The libvirt project provides support for a wide variety of hypervisor drivers. These drivers target certain versions of the hypervisor's underlying management APIs. In general libvirt aims to work with any hypervisor version that is still broadly supported by its vendor. When a vendor discontinues support for a particular hypervisor version it will be dropped by libvirt. Libvirt may choose to drop support for a particular hypervisor version prior to the vendor ending support, if it deems that the likely usage is too small to justify the ongoing maintenance cost.

Each hypervisor release will implement a distinct subset of features that can be expressed in the libvirt APIs and XML formats. While the XML schema syntax will be stable across releases, libvirt is unable to promise that it will always be able to support usage of the same features across hypervisor releases. Where a hypervisor changes the way a feature is implemented, the project will endeavour to adapt to the new implementation to provide the same semantics. In cases where the feature is discontinued by the hypervisor, libvirt will return an error indicating it is not supported. Likewise libvirt will make reasonable efforts to keep API calls working across hypervisor releases even if the underlying implementation changes. In cases where this is impossible, a suitable error will be reported. The list of APIs which have implementations is detailed separately.

RPC protocol

For some hypervisor drivers, the library communicates with separate libvirt daemons to perform work. This communication takes place over a binary RPC protocol defined by libvirt. The protocol uses the XDR format for data encoding, and the message packet format is defined in libvirt source code.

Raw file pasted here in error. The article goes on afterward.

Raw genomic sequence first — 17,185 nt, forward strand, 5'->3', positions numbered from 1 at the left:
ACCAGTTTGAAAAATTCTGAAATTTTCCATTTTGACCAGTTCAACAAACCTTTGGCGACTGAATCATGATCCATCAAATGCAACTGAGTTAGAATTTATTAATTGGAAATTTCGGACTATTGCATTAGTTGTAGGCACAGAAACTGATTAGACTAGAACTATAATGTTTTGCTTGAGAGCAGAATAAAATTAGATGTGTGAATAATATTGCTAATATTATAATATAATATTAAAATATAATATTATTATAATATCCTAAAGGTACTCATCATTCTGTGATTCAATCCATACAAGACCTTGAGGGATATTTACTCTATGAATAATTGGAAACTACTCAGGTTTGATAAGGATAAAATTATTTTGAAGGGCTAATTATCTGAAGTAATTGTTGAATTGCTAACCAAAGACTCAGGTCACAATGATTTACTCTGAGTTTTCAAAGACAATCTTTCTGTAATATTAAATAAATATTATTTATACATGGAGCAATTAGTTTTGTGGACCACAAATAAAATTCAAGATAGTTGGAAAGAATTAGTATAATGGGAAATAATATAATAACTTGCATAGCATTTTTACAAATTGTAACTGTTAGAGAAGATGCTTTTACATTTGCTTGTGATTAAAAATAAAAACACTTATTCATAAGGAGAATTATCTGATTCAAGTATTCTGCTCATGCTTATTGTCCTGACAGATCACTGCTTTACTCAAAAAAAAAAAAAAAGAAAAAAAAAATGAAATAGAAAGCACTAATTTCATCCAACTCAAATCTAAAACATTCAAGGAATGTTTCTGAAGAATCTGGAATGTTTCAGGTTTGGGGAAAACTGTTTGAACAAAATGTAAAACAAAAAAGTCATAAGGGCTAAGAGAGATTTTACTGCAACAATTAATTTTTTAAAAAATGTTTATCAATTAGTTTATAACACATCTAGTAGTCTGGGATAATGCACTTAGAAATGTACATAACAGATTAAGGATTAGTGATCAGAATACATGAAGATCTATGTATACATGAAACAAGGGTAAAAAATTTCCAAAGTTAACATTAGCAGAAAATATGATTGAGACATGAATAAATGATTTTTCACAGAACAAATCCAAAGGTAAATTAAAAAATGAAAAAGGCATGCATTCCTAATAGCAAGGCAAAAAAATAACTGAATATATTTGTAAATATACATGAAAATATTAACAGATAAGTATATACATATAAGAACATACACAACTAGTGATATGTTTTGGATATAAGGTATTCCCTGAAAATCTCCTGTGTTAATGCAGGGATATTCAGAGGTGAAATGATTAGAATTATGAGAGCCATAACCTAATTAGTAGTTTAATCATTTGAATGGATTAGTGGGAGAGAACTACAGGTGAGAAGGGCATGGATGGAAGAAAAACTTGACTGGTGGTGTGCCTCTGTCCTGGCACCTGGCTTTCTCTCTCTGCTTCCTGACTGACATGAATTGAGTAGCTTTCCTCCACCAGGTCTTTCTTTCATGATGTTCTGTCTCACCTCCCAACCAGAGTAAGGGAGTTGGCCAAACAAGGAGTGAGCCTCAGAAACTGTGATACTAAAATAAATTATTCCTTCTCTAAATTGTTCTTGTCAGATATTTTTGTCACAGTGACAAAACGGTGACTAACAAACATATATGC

Applications are encouraged to use the primary library which transparently talks to the daemons, so that they are not exposed to the hypervisor driver specific details. None the less, the RPC protocol associated with the libvirtd is considered to be a long term stable ABI. It will only ever have new messages added to it, existing messages will not be removed, nor have their contents changed. Thus if an application does wish to provide its own client side implementation of the RPC protocol this is supported, with the caveat that the application will loose the ability to work with certain hypervisors libvirt supports. The project reserves the right to define new authentication and encryption options for the protocol, and the defaults used in this area may change over time. This is particularly true of the TLS ciphers permitted. Thus applications choosing to implement the RPC protocol must be prepared to track support for new security options. If defaults are changed, however, it will generally be possible to reconfigure the daemon to use the old defaults, albeit with possible implications for system security.

Other daemons besides, libvirtd, also use the same RPC protocol, but with different message types defined. These RPC protocols are all considered to be private implementations that are liable to change at any time. Applications must not attempt to talk to these other daemons directly.

virsh client

The virsh program provides a simple client to interact with an arbitrary libvirt hypervisor connection. Since it uses the primary public API of libvirt, it should generally inherit the guarantees associated with that API, and with the hypervisor driver. The commands that virsh exposes, and the arguments they accept are all considered to be long term stable. Existing commands and arguments will not be removed or renamed. New commands and arguments may be added in new releases. The text output format produced by virsh commands is not generally guaranteed to be stable if it contains compound data (eg formatted tables or lists). Commands which output single data items (ie an object name, or an XML document), can be treated as having stable format.